The documents reportedly warned Mr Chalk that the UK could face judicial review proceedings if legal advice is not provided to those detained under the Home Office plans.
The briefing is quoted as telling the minister: "You will have a statutory duty to secure that legal aid is available to this cohort... not addressing capacity issues could mean that there are not sufficient legal aid providers to carry out this work.
"This could be challenged by way of judicial review."
Exclusive: Chancellor comfortable with recession if it brings down inflation
By Ed Conway, economics and data editor
Jeremy Hunt has told Sky News he is comfortable with Britain being plunged into recession if that's what it takes to bring down inflation.
The chancellor said that he would fully support the Bank of England raising interest rates higher, potentially towards 5.5%, as it battled higher-than-expected prices.
Asked by Sky News whether he was "comfortable with the Bank of England doing whatever it takes to bring down inflation, even if that potentially would precipitate a recession", he said: "Yes, because in the end, inflation is a source of instability.
"And if we want to have prosperity, to grow the economy, to reduce the risk of recession, we have to support the Bank of England in the difficult decisions that they take.
"I have to do something else, which is to make sure the decisions that I take as chancellor, very difficult decisions, to balance the books so that the markets, the world can see that Britain is a country that pays its way - all these things mean that monetary policy at the Bank of England (and) fiscal policy by the chancellor are aligned."
The comments came after market expectations for the eventual peak of UK interest rates leapt dramatically, followinghigher-than-expected CPI inflation data this week.
You can watch more from Conway's interview with Mr Hunt below:
Asylum decisions fell sharply after PM promised to clear backlog - Labour analysis
Asylum decisions taken by the Home Office have fallen by 18% quarter-to-quarter since December, Labour Party analysis has found.
New government figures also reveal that less than 1% of small boat arrivals in the last year have had a decision, the party said.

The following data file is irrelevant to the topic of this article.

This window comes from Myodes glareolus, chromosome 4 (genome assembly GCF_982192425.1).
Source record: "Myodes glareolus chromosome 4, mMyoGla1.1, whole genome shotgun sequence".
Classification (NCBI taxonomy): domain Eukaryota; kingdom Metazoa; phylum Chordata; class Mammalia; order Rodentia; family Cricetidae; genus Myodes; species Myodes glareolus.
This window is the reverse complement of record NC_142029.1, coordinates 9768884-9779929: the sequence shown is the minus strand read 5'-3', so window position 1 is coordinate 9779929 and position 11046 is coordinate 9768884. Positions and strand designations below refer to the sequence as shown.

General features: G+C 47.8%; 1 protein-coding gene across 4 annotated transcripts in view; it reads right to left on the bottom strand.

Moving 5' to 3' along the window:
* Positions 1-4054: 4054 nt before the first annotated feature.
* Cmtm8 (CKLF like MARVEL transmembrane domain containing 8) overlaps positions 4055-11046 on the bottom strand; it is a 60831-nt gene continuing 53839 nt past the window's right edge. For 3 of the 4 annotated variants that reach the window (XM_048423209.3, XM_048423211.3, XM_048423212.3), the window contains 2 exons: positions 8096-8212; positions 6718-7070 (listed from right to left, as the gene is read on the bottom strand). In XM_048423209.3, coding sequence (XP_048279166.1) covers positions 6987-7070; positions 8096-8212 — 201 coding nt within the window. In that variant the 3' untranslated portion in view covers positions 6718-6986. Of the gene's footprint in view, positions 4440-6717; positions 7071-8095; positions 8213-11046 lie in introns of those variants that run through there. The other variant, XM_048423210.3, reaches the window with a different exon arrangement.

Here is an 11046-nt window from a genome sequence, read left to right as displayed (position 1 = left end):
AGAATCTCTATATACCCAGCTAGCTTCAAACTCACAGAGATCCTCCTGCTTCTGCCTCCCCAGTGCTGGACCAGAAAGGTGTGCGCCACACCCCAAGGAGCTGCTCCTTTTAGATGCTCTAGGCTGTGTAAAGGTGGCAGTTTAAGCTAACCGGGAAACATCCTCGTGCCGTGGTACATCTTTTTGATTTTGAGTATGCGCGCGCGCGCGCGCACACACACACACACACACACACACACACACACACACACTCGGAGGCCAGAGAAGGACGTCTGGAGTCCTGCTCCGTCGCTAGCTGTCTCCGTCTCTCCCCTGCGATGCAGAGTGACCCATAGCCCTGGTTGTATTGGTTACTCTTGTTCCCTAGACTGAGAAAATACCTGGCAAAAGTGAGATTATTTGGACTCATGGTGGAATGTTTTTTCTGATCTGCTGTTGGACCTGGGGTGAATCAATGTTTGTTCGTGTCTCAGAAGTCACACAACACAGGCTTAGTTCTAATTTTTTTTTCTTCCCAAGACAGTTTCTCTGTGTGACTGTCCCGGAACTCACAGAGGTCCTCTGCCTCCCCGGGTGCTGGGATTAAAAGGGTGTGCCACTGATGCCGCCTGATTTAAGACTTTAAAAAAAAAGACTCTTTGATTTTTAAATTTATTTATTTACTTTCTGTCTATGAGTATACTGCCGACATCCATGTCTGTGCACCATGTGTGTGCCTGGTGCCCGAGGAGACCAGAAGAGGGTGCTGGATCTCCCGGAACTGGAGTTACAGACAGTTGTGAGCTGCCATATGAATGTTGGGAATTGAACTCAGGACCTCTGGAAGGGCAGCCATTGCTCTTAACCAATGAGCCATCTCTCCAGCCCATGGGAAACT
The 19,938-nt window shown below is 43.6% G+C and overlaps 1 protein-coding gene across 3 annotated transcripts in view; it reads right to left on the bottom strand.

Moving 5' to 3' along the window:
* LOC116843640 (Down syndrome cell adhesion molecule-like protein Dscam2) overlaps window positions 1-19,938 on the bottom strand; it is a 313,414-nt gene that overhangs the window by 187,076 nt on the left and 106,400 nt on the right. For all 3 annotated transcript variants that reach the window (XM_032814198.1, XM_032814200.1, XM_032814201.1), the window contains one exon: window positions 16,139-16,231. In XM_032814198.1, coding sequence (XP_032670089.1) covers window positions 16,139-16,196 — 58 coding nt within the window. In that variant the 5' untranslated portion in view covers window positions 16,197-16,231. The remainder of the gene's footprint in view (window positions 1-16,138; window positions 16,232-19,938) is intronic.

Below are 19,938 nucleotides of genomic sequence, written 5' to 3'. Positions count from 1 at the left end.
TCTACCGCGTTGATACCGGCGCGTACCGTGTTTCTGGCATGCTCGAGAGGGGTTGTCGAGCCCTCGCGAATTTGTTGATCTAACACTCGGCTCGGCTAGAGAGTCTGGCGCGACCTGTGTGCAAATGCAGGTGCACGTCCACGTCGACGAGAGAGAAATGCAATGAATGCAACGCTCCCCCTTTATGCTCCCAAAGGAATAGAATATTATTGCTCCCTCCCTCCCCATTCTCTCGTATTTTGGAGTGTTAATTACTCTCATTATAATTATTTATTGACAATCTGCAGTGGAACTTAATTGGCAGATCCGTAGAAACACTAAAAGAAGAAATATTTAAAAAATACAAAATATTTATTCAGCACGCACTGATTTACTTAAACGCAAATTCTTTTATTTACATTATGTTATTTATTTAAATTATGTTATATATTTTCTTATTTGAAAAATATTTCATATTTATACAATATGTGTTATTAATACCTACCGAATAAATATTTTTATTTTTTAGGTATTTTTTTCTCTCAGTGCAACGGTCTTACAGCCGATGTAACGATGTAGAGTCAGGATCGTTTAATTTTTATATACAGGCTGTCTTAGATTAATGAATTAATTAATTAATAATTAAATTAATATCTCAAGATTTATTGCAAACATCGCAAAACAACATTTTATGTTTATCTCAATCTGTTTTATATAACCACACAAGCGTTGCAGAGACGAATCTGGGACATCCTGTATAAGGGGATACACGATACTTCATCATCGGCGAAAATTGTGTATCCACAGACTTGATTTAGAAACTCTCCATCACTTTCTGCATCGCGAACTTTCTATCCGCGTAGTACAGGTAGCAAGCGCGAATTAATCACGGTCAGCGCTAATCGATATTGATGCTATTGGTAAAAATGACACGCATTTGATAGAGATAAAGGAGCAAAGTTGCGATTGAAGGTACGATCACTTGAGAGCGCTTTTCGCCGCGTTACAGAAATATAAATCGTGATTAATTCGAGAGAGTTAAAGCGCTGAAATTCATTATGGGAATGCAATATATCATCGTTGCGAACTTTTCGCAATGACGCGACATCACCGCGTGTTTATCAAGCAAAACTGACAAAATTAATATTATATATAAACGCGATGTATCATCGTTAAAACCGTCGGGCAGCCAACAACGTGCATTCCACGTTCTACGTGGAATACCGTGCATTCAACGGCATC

Additionally, more than three quarters of all small boat asylum applications since 2018 are still awaiting a decision.
In December 2022, Prime Minister Rishi Sunak vowed to "abolish the backlog of initial asylum decisions by the end of next year".
But data shared by Labour says that the backlog is now at a record high of 172,500 - whilst the number of asylum grants and rejections fell between December 2022 and March 2023.
It comes after the latest immigration figures yesterday saw net migration hit a new high of 606,000 in the year ending December 2022.
Yvette Cooper, the shadow home secretary, said: "The prime minister's plan on small boats is in tatters. He pledged to increase asylum decisions, but they have fallen.
"He pledged to reduce the backlog, but it has gone up. He pledged to hire more caseworkers, but numbers are falling.
"Rishi Sunak and Suella Braverman are out of touch and out of ideas."
What happened outside Downing Street last night?
As we reported live yesterday afternoon, a car crashed into the gates of Downing Street in central London on Thursday - with one man arrested.
If you're just joining us - let us get you up to speed on what happened:
- A silver Kia car crashed into the gates of Downing Street at around 4.20pm yesterday;
- The car was immediately surrounded by emergency vehicles;
- The Metropolitan Police confirmed there were no injuries;
- Counter-terrorism police are not involved in the investigation at this stage, it is understood;
- Rishi Sunak was inDowningStreet at the time of the collision, but departed after the crash - as he had planned;
- One witness said he heard a "bang", then saw police pointing Taser guns at a man;
- A man was arrested at the scene on suspicion of criminal damage and dangerous driving;
- Cordons were erected around Whitehall, with police officers blocking access to the street from outside the Ministry of Defence;
- It was quickly reopened to cars.
You can watch the moment of impact in the video below:
Welcome back to the Politics Hub, where we'll bring you live updates from the heart of Westminster.
It's the first day of recess - but here is what's coming up:
- Questions will likely continue after a car hit the gates of Downing Street last night, leading to the arrest of one person. Rishi Sunak was inside Number 10 at the time - but no injuries were reported;
- Jeremy Hunt has told Sky News that he is comfortable with Britain being plunged into recession if that's what it takes to bring down inflation;
- Labour leader Sir Keir Starmer is out and about in Scotland today, visiting local business owners as the run-up to the next general election picks up speed;
- Transport Secretary Mark Harper is at the International Transport Forum, where he is expected to give an address to policymakers;
- We'll be speaking to Labour's Nick Thomas Symonds at 8.05am.
We'll have all the latest right here, as it happens.
That's all for today
Thank you for joining us for what has been a very busy day in politics.
Here's a roundup of what happened today:
- A man was arrested after a car crashed into the gates of Downing Street, triggering a huge security response;
- Figures released today showed that net migration hit a record high of 606,000 people in 2022;
- The energy price cap fell significantly on the heels of falling gas and electricity prices;
- The government scraped its flagship Animal Welfare Bill in favour of passing the measures in smaller pieces of legislation;
- Ministers failed to move a motion to suspend COVID rule breaking MP;
- Woking council placed in special measures due to £2bn debt;
- Tributes were paid to former Tory MP Karen Lumley, who has died aged 59.
We'll be back from 6am with the very latest from the heart of Westminster - do join us!